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Caretakers Guide to PTSD: Everything You Need to Know

Dr. Laura Tanzini

PTSD, or post-traumatic stress disorder, is a psychological condition that affects a large portion of individuals throughout the United States. Though the symptoms may vary from person to person, it’s important to understand the basics of this illness in order to help not only yourself, but others who it may impact too.

PTSD is classified as an anxiety disorder. In the past, PTSD has also been known as railway spine, shell shock, battle fatigue, and traumatic war neurosis. Typically, a diagnosis occurs following some sort of traumatic event. This event could be anything from witnessing a death or combat to a natural disaster or accident.

About 5% of men will experience a bout of PTSD at some point in their life, and more than 10% of women will. A recent study suggested that nearly 300,000 soldiers returning from the Afghanistan war will develop PTSD.

Common symptoms of PTSD include numbness, guilt, anger, insomnia, flashbacks, anxiety, nightmares, hopelessness, self-destruction, and shame. PTSD can last for days, weeks, or years, depending on its severity. Early intervention and treatment is the key to getting this devastating disorder under control. While there is no medication to reduce the symptoms of PTSD, counseling and therapy can be powerful in helping to ease the symptoms.

Things to Know About PTSD

PTSD is commonly associated with military veterans, but it can affect anyone. People who were exposed to trauma or those who are repeatedly exposed to trauma, like first responders, often develop PTSD. Traumatizing events can include natural disasters, domestic violence, sexual assault, accidents, acts of war, and any other event that is thought to be life-threatening. Unfortunately, anyone can experience one of these terrible and tragic events, which means anyone can be at risk of developing post-traumatic stress disorder.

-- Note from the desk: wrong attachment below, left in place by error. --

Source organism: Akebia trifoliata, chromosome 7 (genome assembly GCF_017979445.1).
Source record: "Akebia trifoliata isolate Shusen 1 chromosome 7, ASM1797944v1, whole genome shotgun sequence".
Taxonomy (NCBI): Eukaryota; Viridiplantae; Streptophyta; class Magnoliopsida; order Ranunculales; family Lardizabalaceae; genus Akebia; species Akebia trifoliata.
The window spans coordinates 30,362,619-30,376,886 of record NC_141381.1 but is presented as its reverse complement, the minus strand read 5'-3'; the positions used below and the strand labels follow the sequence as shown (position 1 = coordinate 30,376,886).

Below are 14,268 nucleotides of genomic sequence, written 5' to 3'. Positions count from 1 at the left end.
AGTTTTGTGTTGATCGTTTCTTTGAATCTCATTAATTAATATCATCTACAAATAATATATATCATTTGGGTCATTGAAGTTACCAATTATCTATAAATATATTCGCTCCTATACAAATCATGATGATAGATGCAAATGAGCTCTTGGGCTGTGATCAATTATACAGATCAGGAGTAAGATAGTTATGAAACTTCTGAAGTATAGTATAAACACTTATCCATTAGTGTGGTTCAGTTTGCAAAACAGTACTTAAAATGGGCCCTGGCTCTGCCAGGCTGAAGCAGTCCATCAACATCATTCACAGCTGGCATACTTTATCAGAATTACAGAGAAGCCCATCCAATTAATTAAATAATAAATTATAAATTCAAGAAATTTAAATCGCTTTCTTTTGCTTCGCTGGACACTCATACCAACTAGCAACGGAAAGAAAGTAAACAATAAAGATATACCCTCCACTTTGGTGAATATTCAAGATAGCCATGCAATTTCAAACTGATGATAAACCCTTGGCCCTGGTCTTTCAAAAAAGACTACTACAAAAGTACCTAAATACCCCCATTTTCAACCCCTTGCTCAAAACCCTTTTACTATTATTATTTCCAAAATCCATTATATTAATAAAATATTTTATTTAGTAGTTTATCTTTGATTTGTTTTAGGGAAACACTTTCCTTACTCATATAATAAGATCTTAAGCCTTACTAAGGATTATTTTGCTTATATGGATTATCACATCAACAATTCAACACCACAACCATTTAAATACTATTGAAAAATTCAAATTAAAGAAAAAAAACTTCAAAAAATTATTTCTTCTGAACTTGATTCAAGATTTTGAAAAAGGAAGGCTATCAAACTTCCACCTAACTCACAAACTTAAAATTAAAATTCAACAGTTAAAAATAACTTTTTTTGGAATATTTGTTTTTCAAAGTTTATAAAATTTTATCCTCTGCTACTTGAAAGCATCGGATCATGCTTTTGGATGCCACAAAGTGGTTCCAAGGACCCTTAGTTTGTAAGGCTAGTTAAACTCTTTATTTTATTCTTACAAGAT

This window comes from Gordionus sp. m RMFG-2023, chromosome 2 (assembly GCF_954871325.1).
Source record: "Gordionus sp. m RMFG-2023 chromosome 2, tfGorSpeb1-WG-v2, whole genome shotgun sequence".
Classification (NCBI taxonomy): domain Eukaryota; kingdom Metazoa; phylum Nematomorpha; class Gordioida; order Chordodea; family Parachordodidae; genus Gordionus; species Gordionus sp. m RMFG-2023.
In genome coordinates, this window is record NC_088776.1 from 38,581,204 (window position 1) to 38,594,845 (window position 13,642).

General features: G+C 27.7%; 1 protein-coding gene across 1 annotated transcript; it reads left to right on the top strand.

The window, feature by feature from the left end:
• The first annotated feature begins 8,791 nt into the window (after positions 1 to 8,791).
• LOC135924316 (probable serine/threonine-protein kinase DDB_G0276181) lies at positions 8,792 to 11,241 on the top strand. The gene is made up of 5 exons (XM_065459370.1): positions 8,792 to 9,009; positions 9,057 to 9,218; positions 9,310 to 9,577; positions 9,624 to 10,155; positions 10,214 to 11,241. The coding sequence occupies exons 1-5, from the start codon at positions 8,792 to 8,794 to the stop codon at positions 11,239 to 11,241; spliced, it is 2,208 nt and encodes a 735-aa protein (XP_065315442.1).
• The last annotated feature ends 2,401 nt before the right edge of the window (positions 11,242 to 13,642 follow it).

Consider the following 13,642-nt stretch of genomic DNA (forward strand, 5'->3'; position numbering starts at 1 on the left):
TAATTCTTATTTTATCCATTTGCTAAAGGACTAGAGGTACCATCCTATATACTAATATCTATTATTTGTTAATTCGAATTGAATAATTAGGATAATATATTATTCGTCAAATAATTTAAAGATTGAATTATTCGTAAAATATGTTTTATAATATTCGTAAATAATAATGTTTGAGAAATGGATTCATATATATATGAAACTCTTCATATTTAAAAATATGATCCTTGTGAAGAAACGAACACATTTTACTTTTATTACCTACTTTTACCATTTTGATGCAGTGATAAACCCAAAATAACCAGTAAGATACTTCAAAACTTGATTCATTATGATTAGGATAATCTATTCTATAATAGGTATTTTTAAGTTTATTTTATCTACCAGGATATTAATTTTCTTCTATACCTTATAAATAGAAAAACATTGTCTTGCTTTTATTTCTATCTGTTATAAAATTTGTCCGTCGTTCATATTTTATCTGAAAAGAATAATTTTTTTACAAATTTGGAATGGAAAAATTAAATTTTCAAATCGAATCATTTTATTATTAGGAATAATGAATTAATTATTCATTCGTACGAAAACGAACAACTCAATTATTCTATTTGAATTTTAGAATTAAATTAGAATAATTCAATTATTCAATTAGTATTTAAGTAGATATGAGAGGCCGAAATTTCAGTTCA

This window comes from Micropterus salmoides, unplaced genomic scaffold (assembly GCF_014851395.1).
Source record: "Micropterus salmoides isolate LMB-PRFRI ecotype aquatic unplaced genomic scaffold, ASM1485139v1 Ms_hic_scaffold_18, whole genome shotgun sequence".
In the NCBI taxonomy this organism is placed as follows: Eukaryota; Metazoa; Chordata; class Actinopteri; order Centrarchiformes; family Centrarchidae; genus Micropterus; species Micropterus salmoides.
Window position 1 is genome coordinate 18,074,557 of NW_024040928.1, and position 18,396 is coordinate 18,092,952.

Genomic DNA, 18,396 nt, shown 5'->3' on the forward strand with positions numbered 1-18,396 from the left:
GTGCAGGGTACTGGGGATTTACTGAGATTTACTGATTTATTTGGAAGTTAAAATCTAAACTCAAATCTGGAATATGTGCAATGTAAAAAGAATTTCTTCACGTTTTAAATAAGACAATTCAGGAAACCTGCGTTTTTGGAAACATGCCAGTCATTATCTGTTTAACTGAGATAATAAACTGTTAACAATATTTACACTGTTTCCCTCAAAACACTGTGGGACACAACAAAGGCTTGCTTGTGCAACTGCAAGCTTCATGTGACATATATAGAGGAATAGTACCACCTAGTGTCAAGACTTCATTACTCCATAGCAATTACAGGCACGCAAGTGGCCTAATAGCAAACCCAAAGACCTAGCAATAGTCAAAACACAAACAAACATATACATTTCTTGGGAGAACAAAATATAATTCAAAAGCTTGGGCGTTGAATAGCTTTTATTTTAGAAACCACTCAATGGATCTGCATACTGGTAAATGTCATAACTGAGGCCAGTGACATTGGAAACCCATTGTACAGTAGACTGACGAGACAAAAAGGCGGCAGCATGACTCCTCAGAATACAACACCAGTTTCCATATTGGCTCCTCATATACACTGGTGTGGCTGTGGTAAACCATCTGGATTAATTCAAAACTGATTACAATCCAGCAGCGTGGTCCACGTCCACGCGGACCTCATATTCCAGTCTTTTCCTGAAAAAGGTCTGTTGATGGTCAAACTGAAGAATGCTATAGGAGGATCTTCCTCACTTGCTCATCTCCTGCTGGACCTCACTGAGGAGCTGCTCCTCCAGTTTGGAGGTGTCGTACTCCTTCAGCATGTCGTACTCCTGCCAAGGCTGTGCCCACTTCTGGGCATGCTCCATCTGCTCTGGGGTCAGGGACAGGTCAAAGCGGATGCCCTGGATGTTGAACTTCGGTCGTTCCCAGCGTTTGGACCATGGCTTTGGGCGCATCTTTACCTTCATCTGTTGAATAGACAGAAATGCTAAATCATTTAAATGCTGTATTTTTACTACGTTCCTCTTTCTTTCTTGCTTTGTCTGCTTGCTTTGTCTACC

Here are some important things to know about PTSD:

Consequences If Left Untreated

There are, regrettably, many individuals who ignore their PTSD symptoms and instead choose to live with them. Often, people who ignore their PTSD become depressed or violent. They may find themselves in negative or abusive relationships or may turn to drugs and alcohol as a means of alleviating their symptoms, which can lead to substance abuse disorders and addiction. Living with PTSD can also result in diminished cognitive function and cause problems with learning, memory, concentration, and problem-solving. In the most severe cases, untreated PTSD can result in suicidal thoughts and ideation.

Treatment Is Available

Fortunately for those who have post-traumatic stress disorder, treatment is widely available if you seek it out. There are a number of different types of proven trauma recovery treatments for PTSD and many PTSD treatment facilities to choose from. Some types of treatment include cognitive behavioral therapy, medication, eye movement desensitization and reprocessing (EMDR) therapy, and prolonged exposure therapy. Different facilities can offer different types of treatment. This best sort of treatment will also vary from person to person. Talk to your doctor to learn about all the options available and to determine which is right for you.

Tips for Taking Care of Someone with PTSD

If you know someone suffering from PTSD, it’s important to show your support. Here are some ways to do that:

Listen to Them